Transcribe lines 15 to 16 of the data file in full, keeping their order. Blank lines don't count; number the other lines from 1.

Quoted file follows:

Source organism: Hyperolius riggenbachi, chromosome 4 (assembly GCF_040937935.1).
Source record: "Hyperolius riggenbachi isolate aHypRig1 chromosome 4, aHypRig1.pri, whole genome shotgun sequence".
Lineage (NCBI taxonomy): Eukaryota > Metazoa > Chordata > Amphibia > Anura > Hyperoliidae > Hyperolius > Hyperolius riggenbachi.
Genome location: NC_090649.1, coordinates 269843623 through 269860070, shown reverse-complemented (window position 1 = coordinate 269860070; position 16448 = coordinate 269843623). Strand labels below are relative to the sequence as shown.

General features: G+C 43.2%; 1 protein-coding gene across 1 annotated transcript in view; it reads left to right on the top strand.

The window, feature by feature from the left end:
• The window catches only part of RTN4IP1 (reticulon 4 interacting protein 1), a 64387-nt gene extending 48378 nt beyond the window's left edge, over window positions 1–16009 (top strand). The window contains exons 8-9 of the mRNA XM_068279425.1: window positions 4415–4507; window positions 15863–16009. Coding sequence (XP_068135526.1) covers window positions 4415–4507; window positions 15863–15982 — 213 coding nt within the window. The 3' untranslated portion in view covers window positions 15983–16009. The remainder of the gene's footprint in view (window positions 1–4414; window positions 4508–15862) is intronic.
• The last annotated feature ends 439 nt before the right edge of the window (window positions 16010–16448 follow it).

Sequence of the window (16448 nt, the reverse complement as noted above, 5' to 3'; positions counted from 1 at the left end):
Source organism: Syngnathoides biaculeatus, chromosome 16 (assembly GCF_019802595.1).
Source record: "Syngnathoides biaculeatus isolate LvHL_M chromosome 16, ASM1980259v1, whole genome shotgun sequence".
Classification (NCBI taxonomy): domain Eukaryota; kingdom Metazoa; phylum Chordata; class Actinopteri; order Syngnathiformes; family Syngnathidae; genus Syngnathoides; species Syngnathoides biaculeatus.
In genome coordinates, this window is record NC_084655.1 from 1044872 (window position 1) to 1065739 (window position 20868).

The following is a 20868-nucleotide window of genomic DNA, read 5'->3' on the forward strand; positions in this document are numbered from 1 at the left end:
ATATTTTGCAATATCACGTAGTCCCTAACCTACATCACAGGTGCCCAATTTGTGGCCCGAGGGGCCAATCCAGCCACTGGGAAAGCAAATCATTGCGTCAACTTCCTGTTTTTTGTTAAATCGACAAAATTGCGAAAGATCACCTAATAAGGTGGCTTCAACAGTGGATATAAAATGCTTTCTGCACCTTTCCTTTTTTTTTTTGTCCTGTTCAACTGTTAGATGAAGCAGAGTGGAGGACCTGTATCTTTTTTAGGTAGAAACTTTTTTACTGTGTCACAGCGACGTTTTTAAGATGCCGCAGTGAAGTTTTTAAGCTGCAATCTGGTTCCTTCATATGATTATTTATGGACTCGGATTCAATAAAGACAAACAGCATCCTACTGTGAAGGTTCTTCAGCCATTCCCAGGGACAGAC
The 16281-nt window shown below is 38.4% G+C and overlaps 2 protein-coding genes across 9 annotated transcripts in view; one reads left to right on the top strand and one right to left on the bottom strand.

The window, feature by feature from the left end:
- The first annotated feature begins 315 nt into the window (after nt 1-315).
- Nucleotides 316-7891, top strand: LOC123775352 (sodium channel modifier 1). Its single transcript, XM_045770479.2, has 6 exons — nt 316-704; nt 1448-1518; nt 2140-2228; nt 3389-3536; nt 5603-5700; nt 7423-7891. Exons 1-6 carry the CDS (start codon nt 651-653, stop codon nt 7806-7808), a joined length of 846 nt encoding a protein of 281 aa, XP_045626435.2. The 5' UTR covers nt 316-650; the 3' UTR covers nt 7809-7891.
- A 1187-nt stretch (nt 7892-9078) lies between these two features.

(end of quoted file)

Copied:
ATATTTTGCAATATCACGTAGTCCCTAACCTACATCACAGGTGCCCAATTTGTGGCCCGAGGGGCCAATCCAGCCACTGGGAAAGCAAATCATTGCGTCAACTTCCTGTTTTTTGTTAAATCGACAAAATTGCGAAAGATCACCTAATAAGGTGGCTTCAACAGTGGATATAAAATGCTTTCTGCACCTTTCCTTTTTTTTTTTGTCCTGTTCAACTGTTAGATGAAGCAGAGTGGAGGACCTGTATCTTTTTTAGGTAGAAACTTTTTTACTGTGTCACAGCGACGTTTTTAAGATGCCGCAGTGAAGTTTTTAAGCTGCAATCTGGTTCCTTCATATGATTATTTATGGACTCGGATTCAATAAAGACAAACAGCATCCTACTGTGAAGGTTCTTCAGCCATTCCCAGGGACAGAC
The 16281-nt window shown below is 38.4% G+C and overlaps 2 protein-coding genes across 9 annotated transcripts in view; one reads left to right on the top strand and one right to left on the bottom strand.